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  • Contributors Page

Anna Rose Alexander is Associate Professor of Latin American and Environmental history at California State University, East Bay where she teaches courses about Latin America, the history of sustainability, and urban history. She earned an M.A. in Latin American Studies and Ph.D. in History from the University of Arizona. In 2016, the University of Pittsburgh Press published her first book entitled City on Fire: Technology, Social Change, and the Hazards of Progress in Mexico City, 1860–1910. In addition, she was the co-editor of Problems in Modern Latin American History, 5th edition (Rowman & Littlefield, 2019). She is currently working on a second monograph about the San Juanico petroleum explosion that occurred outside of Mexico City in 1984.

Jason H. Dormady is an Associate Professor of History at Central Washington University and program faculty in the Centro Latinx for Latin American Studies and the program for American Indian Studies at CWU. He holds his PhD from the University of California at Santa Barbara.

Sarah Foss is an Assistant Professor of History at Oklahoma State University. Her research focuses on the politics of Cold War era international development projects in Latin America and the ways that indigenous people interacted with and often appropriated these projects. Her research has been funded by an NEH-Oklahoma Humanities Council Grant, a Fulbright-Hays Doctoral Dissertation award, among other grants and fellowships. She has forthcoming chapters in two edited volumes published by the University of Texas Press and the University of North Carolina Press, respectively, and she is currently finishing her book manuscript entitled On Our Own Terms: Development and Indigeneity in Cold War Guatemala.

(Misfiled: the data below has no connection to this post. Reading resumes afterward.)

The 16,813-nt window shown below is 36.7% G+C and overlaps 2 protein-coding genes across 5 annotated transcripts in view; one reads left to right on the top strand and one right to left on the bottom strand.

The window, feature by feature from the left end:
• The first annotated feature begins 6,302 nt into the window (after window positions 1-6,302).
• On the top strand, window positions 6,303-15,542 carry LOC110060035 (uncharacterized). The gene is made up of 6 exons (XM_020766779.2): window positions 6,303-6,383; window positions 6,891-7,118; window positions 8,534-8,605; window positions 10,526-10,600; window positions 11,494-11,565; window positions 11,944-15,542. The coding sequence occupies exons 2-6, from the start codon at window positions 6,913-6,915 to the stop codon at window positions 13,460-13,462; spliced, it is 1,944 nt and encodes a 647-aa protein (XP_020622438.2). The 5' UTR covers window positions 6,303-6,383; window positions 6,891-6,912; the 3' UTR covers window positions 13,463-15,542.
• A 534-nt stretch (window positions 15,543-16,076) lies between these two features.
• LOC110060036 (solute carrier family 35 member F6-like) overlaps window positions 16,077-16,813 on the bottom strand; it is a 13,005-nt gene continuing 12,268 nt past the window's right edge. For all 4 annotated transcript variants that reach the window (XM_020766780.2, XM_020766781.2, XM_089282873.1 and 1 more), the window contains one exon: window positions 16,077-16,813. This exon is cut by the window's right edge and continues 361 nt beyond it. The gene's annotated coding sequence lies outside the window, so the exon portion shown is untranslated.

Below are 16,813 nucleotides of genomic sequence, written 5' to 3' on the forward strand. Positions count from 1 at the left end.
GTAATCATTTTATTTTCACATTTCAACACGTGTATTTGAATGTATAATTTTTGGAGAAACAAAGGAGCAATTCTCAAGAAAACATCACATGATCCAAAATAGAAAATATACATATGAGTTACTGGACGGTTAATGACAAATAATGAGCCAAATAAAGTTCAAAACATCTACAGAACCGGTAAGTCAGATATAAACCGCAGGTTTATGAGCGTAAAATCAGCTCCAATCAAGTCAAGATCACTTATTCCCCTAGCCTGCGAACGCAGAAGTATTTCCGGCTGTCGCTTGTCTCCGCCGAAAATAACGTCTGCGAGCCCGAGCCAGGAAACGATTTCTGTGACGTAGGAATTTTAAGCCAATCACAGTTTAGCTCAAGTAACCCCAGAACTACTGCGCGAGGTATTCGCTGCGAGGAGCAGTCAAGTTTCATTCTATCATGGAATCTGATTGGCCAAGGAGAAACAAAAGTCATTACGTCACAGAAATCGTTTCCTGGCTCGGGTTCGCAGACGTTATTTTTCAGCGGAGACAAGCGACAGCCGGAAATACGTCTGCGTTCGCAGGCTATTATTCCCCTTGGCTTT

Viviana Grieco is an Associate Professor of History at the University of Missouri at Kansas City. While she is a colonialist by training and has published in that field, her interest in global trade, capitalism and development transcends the time period she specializes in. Preliminary versions of this article were presented the 2018 Cambio de Colores Conference; the 2018 International Association of Feminist Economics Conference and the 2019 Philosophy, Politics and Economics Society Conference. She is the author of the Politics of Giving in the Viceroyalty of Rio de la Plata: Donors, Lenders, Subjects and Citizens (The University of New Mexico Press, 2014), which was translated into Spanish by Prometeo Libros in 2018. She was also the co-editor (with Fabricio Prado and Alex Boruki) of A Region in the Atlantic World: Rio de la Plata in the 17th to 19th Century (forthcoming, Palgrave McMillan) and has published several articles in a variety of journals including The Latin Americanist.

Ruchira Sen has been recently appointed as an Assistant Professor of Economics at the Jindal School of Journalism and Communication in India. She obtained her Ph.D. in Economics in 2017 at the University of Missouri at Kansas City. Viviana Grieco was a member of her dissertation committee. Inspired by Sen's interest in the incursions of capitalist processes in non-capitalist forms of social organization, the two started working on this article while she was completing her doctoral dissertation.

Nicole Pacino is an Associate Professor of History at the University of Alabama in Huntsville. Her current book project, entitled Prescription for a Nation: Public Health and the Geography of Political Power in Post-Revolutionary Bolivia, 1952–1964, examines the extension of public health programs to the Bolivian countryside under the National Revolutionary Movement.

Hanni Jalil is an Assistant Professor of History at California State University, Channel Islands. Dr. Jalil is a historian of health, disease, and medicine in twentieth-Century Colombia. She is particularly interested in studying the ways people talk about, define, and frame disease, health, and citizenship as well as analyzing and community-based responses to government-sponsored public health programs.

Quin P. Dauer is an Assistant Professor of History and International Studies at Indiana University Southeast. Dauer is currently working on two monographs: a comparative analysis of how natural disasters shaped state formation and nation building in Argentina and Chile during the long nineteenth century and a study of the 1939 Chillán earthquake in Chile. [End Page 376]



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